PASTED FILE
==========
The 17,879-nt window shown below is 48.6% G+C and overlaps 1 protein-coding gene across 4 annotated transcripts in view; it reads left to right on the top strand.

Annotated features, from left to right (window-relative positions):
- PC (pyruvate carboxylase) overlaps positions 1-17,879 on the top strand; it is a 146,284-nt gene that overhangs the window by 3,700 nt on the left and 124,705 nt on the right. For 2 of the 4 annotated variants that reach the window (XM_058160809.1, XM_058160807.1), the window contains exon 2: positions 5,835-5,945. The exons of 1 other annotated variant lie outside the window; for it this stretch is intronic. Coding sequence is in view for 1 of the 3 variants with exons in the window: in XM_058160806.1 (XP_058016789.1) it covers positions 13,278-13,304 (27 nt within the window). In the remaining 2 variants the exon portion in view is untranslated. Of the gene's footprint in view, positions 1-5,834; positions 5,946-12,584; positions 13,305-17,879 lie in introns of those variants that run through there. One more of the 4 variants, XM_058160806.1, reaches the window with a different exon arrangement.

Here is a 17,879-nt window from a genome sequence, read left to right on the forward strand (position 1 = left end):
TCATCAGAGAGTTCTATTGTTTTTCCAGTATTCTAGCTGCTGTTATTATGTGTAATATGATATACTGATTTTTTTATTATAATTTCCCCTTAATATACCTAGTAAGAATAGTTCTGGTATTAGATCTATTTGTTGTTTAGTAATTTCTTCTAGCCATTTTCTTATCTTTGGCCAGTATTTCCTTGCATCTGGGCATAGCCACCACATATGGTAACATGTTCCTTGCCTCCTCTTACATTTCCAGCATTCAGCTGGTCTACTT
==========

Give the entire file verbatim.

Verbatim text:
The 17,879-nt window shown below is 48.6% G+C and overlaps 1 protein-coding gene across 4 annotated transcripts in view; it reads left to right on the top strand.

Annotated features, from left to right (window-relative positions):
- PC (pyruvate carboxylase) overlaps positions 1-17,879 on the top strand; it is a 146,284-nt gene that overhangs the window by 3,700 nt on the left and 124,705 nt on the right. For 2 of the 4 annotated variants that reach the window (XM_058160809.1, XM_058160807.1), the window contains exon 2: positions 5,835-5,945. The exons of 1 other annotated variant lie outside the window; for it this stretch is intronic. Coding sequence is in view for 1 of the 3 variants with exons in the window: in XM_058160806.1 (XP_058016789.1) it covers positions 13,278-13,304 (27 nt within the window). In the remaining 2 variants the exon portion in view is untranslated. Of the gene's footprint in view, positions 1-5,834; positions 5,946-12,584; positions 13,305-17,879 lie in introns of those variants that run through there. One more of the 4 variants, XM_058160806.1, reaches the window with a different exon arrangement.

Here is a 17,879-nt window from a genome sequence, read left to right on the forward strand (position 1 = left end):
TCATCAGAGAGTTCTATTGTTTTTCCAGTATTCTAGCTGCTGTTATTATGTGTAATATGATATACTGATTTTTTTATTATAATTTCCCCTTAATATACCTAGTAAGAATAGTTCTGGTATTAGATCTATTTGTTGTTTAGTAATTTCTTCTAGCCATTTTCTTATCTTTGGCCAGTATTTCCTTGCATCTGGGCATAGCCACCACATATGGTAACATGTTCCTTGCCTCCTCTTACATTTCCAGCATTCAGCTGGTCTACTT